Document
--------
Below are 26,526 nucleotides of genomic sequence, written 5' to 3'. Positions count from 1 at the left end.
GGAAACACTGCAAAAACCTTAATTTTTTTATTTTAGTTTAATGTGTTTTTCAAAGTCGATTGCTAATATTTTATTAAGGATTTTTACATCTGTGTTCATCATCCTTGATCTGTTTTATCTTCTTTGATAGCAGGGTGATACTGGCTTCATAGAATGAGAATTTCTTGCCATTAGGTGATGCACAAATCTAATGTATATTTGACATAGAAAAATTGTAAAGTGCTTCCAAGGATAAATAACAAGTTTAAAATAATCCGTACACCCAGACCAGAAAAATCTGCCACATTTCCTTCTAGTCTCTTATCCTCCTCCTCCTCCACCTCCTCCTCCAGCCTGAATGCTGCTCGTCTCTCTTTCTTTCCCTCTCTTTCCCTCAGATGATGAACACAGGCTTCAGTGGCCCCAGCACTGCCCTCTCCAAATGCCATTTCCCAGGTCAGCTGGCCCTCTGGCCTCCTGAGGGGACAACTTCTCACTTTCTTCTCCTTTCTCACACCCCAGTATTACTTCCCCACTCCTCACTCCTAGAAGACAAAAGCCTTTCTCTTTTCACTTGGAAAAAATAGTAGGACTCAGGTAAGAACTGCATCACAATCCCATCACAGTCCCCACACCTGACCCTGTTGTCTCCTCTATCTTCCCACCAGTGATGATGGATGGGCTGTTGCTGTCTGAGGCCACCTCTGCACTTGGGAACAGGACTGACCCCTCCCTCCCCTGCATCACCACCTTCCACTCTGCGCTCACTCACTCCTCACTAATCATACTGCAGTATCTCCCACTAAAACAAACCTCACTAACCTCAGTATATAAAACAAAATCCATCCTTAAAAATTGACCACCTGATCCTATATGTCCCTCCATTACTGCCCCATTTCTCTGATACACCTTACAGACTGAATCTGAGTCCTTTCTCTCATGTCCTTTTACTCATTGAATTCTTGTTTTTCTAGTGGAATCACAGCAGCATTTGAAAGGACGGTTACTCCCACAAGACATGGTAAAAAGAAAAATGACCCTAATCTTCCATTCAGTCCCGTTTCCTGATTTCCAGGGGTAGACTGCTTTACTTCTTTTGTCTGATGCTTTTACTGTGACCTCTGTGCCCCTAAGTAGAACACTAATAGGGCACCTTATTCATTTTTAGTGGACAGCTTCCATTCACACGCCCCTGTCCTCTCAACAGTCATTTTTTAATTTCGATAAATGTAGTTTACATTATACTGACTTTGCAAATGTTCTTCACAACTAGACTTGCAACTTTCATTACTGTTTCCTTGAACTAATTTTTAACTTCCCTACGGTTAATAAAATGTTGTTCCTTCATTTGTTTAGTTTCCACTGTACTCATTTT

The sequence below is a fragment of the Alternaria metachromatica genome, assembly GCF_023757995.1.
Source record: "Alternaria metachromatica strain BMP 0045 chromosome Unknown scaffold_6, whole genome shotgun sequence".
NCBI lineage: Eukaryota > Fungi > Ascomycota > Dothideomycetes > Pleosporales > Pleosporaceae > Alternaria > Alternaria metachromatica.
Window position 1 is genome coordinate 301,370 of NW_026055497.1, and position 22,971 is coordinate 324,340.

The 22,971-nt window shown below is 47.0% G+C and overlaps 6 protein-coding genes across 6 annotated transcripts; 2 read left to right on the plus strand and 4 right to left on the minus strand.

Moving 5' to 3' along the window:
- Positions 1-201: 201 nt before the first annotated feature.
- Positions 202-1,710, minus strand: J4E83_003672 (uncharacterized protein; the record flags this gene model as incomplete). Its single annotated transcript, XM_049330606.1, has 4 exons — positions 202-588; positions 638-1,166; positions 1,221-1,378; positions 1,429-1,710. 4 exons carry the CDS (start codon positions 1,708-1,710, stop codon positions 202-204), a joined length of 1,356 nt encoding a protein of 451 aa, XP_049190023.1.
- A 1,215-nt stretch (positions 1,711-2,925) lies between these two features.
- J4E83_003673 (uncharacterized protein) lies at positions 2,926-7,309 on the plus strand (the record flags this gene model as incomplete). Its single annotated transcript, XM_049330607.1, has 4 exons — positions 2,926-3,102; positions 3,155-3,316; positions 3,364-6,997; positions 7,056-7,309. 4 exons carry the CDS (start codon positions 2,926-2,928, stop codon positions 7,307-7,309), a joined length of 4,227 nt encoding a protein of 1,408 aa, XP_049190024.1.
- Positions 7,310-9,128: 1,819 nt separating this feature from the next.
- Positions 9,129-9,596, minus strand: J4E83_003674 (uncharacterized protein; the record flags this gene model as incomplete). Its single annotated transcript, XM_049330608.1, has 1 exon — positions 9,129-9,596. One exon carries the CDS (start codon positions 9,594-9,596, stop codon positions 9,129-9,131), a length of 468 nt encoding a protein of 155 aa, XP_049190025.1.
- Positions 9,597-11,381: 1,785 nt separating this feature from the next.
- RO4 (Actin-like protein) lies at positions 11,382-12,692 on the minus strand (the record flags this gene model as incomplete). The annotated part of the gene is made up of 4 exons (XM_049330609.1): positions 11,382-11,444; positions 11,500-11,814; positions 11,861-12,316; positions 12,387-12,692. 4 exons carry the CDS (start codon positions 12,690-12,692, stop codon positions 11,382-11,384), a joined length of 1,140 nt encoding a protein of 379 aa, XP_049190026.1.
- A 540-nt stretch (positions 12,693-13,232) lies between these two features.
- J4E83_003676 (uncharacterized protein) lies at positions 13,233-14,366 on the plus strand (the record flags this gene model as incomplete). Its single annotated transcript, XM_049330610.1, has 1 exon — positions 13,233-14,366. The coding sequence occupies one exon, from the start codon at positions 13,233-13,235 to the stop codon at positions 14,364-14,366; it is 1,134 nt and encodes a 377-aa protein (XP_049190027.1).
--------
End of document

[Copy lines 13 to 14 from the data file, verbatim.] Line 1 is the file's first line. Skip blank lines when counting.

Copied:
- Positions 7,310-9,128: 1,819 nt separating this feature from the next.
- Positions 9,129-9,596, minus strand: J4E83_003674 (uncharacterized protein; the record flags this gene model as incomplete). Its single annotated transcript, XM_049330608.1, has 1 exon — positions 9,129-9,596. One exon carries the CDS (start codon positions 9,594-9,596, stop codon positions 9,129-9,131), a length of 468 nt encoding a protein of 155 aa, XP_049190025.1.